Breathwork Techniques You Can Do in the Office

Von C. Holbrook
April 19, 2024
10 minutes

Breathwork is a popular stress-relieving technique and there are breathwork techniques that you can do in the office. For that matter, you can perform these breathwork techniques anywhere or anytime. You can even do them at your desk at work when workday stress begins to overwhelm you.

The way breathwork techniques works is by reversing causes of physical stress such as rapid breathing. In doing so, it tricks your body into a relaxed state, reduces your heart rate, reduces your cortisol levels and gives you a feeling of calm and relax.

Some breathwork exercises are more suitable for the office than others. These include:

Deep Breathing

Deep breathing is one of the simplest, most intuitive breathwork exercises. It is ideal for relieving stress at work. Here are the steps involved:

  1. Breathe in through your nose allowing your stomach to expand with air
  2. Put one hand on your chest and the other on your belly as you inhale. Your stomach should rise more than your chest
  3. Exhale slowly through your nose feeling your belly compress
  4. Repeat three times

4-7-8 Breathing

4-7-8 breathing was developed by Dr. Andrew Weil, founder of the University of Arizona Center for Integrative Medicine. It is said to improve sleep quality and reduce stress. Here’s how to do it:

  1. Breathe through your nose while counting to 4, your belly should expand as you inhale
  2. Hold your breath for a count of seven
  3. Inhale slowly while counting to eight
  4. Repeat four times

Equal Breaths

Equal breathing establishes balance. It relaxes the central nervous system, boosts concentration, and reduces stress. It involves inhaling and exhaling in equal measures. Here’s how it’s done:

  1. Breathe in for a slow count of five
  2. Exhale for a slow count of five
  3. Repeat for several minutes
  4. Note: A count of five is a good starting point. You can increase your count as you go depending on your comfort level

Breath Focus

Breath focus allows you to focus on your breathing and push negative thoughts out of your mind. It reduces blood pressure and improves sleep quality. It is recommended in reducing symptoms of PTSD and trauma. It Involves:

  1. Take a few deep breaths while visualizing inhaling calmness and positive thoughts
  2. Exhale while imaging letting out negativity and stress
  3. Continue for several minutes

The Implications of Stress at the Workplace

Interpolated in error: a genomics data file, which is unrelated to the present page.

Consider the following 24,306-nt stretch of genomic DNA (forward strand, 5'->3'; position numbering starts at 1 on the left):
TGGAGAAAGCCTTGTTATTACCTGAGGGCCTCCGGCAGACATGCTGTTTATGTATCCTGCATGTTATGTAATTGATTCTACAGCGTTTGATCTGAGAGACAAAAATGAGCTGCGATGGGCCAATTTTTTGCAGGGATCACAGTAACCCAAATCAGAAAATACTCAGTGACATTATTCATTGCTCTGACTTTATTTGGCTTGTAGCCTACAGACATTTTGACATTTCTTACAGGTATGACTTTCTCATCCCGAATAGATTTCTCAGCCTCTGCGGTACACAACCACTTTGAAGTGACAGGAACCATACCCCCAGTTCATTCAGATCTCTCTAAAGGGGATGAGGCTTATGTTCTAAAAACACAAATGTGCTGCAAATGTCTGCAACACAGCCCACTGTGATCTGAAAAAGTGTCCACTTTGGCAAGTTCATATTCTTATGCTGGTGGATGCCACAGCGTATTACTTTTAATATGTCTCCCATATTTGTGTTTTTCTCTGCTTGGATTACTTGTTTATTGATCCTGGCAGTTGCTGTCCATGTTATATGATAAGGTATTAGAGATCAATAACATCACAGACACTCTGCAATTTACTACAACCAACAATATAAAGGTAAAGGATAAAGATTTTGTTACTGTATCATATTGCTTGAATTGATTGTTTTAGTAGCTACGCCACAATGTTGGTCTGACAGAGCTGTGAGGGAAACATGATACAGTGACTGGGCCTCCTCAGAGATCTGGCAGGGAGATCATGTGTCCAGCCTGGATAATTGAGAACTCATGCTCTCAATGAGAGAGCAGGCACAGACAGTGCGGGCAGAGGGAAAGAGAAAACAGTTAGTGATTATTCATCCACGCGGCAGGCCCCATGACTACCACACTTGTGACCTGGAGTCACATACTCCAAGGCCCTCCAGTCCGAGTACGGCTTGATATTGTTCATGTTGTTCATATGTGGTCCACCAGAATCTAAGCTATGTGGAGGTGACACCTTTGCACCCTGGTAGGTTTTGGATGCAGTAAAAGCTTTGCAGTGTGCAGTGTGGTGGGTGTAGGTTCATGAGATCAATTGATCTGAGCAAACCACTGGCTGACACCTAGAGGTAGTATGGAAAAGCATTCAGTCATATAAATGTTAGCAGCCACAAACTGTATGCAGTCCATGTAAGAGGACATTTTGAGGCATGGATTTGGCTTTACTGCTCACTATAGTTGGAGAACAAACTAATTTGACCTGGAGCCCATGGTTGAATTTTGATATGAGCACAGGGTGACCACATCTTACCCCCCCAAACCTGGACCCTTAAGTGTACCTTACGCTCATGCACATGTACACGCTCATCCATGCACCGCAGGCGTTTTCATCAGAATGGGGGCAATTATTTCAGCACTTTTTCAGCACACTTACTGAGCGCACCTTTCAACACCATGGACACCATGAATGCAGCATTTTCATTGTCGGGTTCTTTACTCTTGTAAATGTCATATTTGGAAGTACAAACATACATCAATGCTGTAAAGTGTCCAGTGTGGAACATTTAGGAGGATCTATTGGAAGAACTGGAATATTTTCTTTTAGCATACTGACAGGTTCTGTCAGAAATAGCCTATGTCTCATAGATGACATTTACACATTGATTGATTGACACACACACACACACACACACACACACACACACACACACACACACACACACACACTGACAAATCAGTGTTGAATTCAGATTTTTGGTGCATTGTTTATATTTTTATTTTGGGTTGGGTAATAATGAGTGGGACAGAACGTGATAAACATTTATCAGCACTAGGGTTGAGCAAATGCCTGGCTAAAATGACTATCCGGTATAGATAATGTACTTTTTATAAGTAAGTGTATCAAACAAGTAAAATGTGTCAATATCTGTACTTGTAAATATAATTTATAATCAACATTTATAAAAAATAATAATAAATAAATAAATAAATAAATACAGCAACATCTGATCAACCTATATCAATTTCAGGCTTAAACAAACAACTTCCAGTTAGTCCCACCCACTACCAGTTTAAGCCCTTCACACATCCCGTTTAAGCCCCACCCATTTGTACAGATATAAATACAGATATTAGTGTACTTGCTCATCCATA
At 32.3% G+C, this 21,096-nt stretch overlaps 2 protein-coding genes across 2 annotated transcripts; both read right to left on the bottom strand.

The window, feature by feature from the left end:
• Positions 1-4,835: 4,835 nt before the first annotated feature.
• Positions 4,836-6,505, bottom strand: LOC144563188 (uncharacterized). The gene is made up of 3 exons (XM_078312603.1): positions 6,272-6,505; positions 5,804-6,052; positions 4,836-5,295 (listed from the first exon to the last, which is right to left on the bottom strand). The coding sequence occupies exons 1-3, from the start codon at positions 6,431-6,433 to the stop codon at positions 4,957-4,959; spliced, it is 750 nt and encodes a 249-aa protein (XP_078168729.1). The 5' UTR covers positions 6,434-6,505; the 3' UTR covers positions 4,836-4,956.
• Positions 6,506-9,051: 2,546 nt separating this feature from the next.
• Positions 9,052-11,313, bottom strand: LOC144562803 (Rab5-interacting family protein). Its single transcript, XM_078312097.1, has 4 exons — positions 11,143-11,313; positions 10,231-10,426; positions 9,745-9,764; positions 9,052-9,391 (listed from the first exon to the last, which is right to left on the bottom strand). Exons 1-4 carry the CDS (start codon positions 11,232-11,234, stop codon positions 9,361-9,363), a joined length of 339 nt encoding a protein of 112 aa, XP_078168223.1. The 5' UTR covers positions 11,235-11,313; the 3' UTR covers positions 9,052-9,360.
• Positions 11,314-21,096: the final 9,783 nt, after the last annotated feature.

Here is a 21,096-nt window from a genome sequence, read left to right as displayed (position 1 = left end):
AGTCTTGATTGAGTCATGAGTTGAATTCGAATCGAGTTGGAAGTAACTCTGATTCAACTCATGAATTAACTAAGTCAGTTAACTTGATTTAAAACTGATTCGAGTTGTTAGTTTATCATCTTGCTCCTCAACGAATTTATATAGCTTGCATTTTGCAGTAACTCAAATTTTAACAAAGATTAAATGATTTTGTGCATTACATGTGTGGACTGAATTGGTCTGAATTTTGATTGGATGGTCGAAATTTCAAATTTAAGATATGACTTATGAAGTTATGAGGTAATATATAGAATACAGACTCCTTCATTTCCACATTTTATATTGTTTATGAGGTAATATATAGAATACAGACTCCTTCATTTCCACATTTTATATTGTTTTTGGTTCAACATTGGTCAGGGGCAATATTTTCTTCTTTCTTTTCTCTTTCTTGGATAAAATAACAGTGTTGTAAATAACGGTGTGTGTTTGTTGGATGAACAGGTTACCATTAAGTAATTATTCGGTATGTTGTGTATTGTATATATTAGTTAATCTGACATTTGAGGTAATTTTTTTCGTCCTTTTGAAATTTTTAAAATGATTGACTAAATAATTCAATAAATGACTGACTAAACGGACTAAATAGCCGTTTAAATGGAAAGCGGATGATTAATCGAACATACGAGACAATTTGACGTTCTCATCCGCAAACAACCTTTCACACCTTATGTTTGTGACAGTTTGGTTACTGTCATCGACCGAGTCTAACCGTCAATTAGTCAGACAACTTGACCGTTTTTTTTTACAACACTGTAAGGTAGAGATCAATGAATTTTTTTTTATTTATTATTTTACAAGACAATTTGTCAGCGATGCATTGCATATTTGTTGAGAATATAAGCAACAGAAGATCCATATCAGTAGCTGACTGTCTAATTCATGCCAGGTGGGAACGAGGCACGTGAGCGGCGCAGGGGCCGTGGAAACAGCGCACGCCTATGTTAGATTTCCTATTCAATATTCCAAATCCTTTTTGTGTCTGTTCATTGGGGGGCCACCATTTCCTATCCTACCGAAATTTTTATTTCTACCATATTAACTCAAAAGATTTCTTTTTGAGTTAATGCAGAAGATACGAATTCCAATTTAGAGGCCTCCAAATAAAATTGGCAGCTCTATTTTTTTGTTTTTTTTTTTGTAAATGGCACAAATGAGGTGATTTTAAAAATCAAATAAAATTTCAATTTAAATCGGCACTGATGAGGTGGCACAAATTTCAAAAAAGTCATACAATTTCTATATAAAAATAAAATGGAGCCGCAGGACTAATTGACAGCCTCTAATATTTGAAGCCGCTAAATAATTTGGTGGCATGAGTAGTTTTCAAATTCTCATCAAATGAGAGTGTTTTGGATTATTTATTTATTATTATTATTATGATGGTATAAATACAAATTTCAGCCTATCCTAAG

Research indicates that most Americans attribute stress to their work environment. They cite tight deadlines, co-worker relations, a lack of job security, and an overload of work as the major sources. Stress takes a toll on mental health, but it also has other repercussions. Here are some statistics to consider:

  • Stress reduces productivity. Workers lose 15-30 minutes a day in productivity due to stress. 34% of workers lose an hour or more of productivity a day due to stress. Just 24% of workers report their productivity is unaffected by stress.
  • Stress leads to mental and physical disorders that lead to increased absences. 54% of workers say they miss 1 to 2 days of work a year due to stress. 31% miss 3 to 6 days a year for stress-related reasons. 15% miss more than 6 days of work a year because of stress.

In addition to taking a toll on employees, stress also hurt employers. Businesses suffer when workers aren’t productive. Absences also costs companies money.

A Kronus US Executive Summary points out that losses accounted for 20.9% to 22.1% of the payroll. This includes time-off expenses, including wages and salaries for paid time off, payment for replacement workers and productivity losses. Statistics indicate that employees would benefit from encouraging stress-relieving exercises in the workplace such as meditation and breathwork.

How to Beat Stress at the Workplace

Establish a Work-Life Balance: You can keep work-related stress at bay by detaching yourself from the workplace when you are at home. Avoid looking at work emails or taking work phone calls when during time off. Create boundaries to minimize stress.

Talk to Your Employer: A talk with your employer should not be used to lay out a list of complaints. Rather, it should be a productive conversation to discuss ways to make the workplace more relaxing. You may suggest integrating meditation or providing other outlets that reduce stress.

Take a Walk: A quick walk around the block may be just what you need to relieve stress. You may be afraid that you will lose productivity by being away from the office. But research suggests that a bout of movement will cause you to return to work with increased focus and concentration.

Let Hanu Help!

The Hanu Health app is a recommended stress-reducing tool. You can use the data and insights to avoid stressors or come up with healthier coping mechanisms.